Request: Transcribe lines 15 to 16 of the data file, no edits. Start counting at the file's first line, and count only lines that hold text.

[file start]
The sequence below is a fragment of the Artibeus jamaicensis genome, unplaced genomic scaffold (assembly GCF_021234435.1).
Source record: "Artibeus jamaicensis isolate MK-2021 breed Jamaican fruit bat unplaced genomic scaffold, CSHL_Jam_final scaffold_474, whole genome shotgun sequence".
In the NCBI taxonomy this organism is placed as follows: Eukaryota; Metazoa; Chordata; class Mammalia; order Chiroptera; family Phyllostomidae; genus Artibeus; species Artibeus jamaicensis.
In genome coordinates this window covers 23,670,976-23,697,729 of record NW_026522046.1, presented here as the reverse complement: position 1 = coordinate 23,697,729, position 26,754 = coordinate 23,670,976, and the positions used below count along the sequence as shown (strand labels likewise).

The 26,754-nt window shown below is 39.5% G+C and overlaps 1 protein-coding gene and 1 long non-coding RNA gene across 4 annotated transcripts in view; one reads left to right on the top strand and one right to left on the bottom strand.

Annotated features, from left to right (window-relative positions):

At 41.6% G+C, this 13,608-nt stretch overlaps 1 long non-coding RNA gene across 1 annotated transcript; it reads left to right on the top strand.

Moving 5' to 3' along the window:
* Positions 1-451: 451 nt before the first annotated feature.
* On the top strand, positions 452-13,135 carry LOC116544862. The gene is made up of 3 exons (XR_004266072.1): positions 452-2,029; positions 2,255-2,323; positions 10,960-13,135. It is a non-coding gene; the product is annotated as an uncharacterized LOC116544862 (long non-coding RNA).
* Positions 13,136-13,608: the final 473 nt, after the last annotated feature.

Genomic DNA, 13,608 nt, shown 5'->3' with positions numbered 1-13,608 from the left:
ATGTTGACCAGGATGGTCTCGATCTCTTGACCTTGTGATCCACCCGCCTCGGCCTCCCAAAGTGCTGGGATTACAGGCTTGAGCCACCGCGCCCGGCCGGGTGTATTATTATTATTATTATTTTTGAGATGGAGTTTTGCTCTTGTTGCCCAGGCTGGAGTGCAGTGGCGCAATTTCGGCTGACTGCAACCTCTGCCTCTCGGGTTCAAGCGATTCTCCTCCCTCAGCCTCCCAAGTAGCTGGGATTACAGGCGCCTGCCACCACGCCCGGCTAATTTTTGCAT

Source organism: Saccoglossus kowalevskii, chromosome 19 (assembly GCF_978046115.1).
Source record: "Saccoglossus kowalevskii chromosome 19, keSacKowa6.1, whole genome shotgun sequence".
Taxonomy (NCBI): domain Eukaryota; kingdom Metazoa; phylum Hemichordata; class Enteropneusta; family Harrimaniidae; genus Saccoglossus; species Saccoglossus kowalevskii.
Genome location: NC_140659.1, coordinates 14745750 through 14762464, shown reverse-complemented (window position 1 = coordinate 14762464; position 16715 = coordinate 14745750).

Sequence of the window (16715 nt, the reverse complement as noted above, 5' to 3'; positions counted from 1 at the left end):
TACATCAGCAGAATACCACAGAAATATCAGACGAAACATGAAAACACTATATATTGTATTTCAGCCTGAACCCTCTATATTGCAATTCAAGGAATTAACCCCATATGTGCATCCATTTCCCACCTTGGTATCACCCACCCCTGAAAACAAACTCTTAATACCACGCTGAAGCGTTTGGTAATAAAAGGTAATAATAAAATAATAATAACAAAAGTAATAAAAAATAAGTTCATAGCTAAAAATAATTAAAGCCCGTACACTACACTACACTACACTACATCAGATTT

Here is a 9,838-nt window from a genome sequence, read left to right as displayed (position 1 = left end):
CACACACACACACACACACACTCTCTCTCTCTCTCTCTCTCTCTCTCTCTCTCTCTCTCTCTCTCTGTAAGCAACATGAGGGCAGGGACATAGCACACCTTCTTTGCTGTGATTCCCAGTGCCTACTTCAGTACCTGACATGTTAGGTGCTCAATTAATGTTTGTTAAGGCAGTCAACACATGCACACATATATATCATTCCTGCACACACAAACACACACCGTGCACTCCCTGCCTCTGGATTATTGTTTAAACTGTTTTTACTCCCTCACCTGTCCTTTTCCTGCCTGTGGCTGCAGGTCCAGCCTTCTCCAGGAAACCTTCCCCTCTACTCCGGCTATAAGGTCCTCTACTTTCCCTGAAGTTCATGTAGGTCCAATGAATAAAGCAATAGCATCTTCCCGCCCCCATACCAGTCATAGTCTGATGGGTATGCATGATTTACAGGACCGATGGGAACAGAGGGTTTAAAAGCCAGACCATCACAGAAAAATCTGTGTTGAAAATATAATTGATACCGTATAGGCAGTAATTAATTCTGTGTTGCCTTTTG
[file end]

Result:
Source record: "Saccoglossus kowalevskii chromosome 19, keSacKowa6.1, whole genome shotgun sequence".
Taxonomy (NCBI): domain Eukaryota; kingdom Metazoa; phylum Hemichordata; class Enteropneusta; family Harrimaniidae; genus Saccoglossus; species Saccoglossus kowalevskii.